Why Fountain Drinks Taste Different

For true soda snobs and sensitive palates alike, all soda is not created equal. Many consumers claim they can tell the difference between canned and bottled sodas. Others swear that McDonald'sĀ Coca-Cola tastes better. Some crave only cane-sugar varieties, like Mexican Coke.

Then you have your outspoken fountain soda fans. Yes, there have been insider reports of not-so-sanitary conditions (think mold and cockroaches) literally clogging up soda fountains' reputation (via Thought Catalog). But fountain sodas have enough of a fan base to prompt posts on Reddit asking the question: Why does it taste so much better?

Turns out that there are several reasons for the different taste sensations customers have come to suspect from fountain sodas. Temperature, straws, cups, ice cubes, carbonation, water sources, and the varying levels of sweetness achieved with different ratios of fountain soda syrups all play a role in its unique taste ā€” for better or worse.

Fountain soda's three main components: water, syrup, and bubbles

According to Insider, fountain sodas "are mixed from flavored syrup and carbonated water right in the machine," which may lead to variations in the ratio of syrup to water (the reason why those aforementioned soda snobs often have a preference on exactly where they purchase). But, in general, MSN reports that fountain machines use "bag-in-box" syrup, usually mixing 1 part syrup to 5 parts water.

Then there's the question of carbonation. In a typical machine, carbonated water mixes with the syrup "right at the dispenser head as the product hits the cup" (via HowStuffWorks). Today notes that the machine's pressure maintains the proper level of carbonation and "needs to be constantly calibrated," but if this step is not followed by the operator, soda sippers receive a product that, unfortunately, falls flat.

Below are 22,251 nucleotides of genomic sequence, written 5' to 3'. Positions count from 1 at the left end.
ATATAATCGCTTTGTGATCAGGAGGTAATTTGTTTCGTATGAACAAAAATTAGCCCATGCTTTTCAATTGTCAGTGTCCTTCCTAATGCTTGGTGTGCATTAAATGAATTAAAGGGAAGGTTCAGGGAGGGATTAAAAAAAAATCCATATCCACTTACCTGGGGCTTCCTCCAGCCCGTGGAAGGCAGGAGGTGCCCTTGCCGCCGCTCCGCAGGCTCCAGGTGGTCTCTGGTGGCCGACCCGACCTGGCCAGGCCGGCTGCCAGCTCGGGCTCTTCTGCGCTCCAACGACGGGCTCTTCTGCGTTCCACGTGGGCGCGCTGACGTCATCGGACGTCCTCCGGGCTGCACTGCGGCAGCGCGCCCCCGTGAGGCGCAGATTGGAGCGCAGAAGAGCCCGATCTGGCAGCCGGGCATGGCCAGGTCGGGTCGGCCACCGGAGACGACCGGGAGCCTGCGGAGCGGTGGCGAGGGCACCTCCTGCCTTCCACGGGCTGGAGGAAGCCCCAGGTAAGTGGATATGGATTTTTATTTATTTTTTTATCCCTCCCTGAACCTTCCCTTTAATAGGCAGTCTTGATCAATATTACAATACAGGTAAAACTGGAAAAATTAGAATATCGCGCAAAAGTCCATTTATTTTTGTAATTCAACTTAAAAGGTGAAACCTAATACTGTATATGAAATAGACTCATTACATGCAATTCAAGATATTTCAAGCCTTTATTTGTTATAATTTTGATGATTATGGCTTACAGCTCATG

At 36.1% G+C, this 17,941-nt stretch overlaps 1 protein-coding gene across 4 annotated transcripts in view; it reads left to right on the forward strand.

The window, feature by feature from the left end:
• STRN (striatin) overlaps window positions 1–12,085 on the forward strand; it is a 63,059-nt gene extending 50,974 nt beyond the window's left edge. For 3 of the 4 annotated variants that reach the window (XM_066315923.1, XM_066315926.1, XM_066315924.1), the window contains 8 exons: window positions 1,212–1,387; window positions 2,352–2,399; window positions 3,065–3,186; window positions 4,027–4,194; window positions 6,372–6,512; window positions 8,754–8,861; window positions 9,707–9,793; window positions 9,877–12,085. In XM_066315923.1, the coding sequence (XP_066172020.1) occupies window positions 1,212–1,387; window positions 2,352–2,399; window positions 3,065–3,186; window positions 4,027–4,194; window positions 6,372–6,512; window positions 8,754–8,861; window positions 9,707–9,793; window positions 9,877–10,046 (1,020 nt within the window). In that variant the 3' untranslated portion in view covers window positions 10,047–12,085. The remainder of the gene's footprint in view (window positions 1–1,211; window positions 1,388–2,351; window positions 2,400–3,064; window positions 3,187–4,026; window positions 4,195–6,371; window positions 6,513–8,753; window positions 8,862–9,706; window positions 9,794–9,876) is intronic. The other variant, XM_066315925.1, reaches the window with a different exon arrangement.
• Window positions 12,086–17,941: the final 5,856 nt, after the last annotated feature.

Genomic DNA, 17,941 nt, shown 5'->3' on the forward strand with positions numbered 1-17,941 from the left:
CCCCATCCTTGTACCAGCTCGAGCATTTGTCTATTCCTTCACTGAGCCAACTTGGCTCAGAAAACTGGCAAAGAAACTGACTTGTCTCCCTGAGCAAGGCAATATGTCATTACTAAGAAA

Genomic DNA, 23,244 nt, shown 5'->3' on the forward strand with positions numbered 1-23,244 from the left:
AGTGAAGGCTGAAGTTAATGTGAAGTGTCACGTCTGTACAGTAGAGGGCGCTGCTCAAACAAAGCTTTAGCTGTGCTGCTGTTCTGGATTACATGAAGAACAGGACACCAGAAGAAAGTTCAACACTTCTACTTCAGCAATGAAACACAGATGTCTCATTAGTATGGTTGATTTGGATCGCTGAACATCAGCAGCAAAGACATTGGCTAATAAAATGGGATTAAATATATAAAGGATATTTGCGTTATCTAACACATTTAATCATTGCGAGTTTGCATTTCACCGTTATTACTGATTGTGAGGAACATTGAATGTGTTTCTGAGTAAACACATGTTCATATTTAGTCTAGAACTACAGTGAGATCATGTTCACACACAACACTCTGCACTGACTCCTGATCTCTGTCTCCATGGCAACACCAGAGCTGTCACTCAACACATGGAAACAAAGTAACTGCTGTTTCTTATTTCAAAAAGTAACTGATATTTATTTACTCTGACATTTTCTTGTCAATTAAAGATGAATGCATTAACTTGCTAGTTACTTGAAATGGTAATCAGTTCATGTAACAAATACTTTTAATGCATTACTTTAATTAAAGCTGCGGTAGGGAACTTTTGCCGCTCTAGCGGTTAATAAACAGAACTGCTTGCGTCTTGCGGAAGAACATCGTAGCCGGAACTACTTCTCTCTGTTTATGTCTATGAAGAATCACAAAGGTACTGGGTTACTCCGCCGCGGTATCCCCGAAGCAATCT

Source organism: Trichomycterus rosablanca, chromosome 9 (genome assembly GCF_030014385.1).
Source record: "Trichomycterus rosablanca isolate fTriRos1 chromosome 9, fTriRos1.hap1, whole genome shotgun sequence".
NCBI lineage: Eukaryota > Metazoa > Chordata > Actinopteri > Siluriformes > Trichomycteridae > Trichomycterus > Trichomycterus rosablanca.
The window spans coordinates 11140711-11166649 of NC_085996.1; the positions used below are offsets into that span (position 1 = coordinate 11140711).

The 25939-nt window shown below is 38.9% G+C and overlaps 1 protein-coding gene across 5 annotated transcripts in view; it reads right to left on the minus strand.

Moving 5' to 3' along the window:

With 5 parts water in a fountain soda, not to mention the ice that's usually added, the water in an establishment definitely affects the end product. MSN points out that a business like McDonald's uses filtered water for consistency across locations, but local purveyors may use tap water, leading to different tastes according to region.

Similarly, ice itself can also impact flavor. Insider notes that, aside from its cooling properties, ice diminishes the drink's sweetness as it melts ā€” a side effect that some prefer, and others complain tastes watered-down. Even ice shape matters, as Today explains that "crushed or 'chewable' ice ... has more surface area for the bubbles to grab onto."

How cups and straws influence the taste of fountain sodas

A soda's serving container may also come into play. Some experts claim that tall glasses are optimal for holding carbonated beverages so that the carbonation can move around and "continue to mix the drink" ā€” by contrast, aluminum cans release carbonation faster, followed by glass and plastic (via Today). And fountain sodas' flavors aren't tainted by polymer-lined containers like one finds in soda cans, or a transfer of acetaldehyde, which may occur with plastic bottles (via MSN).

Finally, straws impact the overall fountain experience. For example, Business Insider reports that McDonald's believes its wider straw is a key component behind its superior soda flavor, "so all that Coke taste can hit all your taste buds," according to the company. Materials count, too, as the fast-food giant found when it tried to replace plastic with paper straws, a move that was quickly "hated" by the general public and even spurred online sales of the old versions (via The Sun).

But regardless of construction, Today explains that straws in general allow for reaching the cup's bottom, "where the drink is more likely to still be mixed in the right proportion of syrup to carbonated water," since the water and syrup can separate over time. Who knew that such a seemingly simple treat like fountain soda could be so scientific?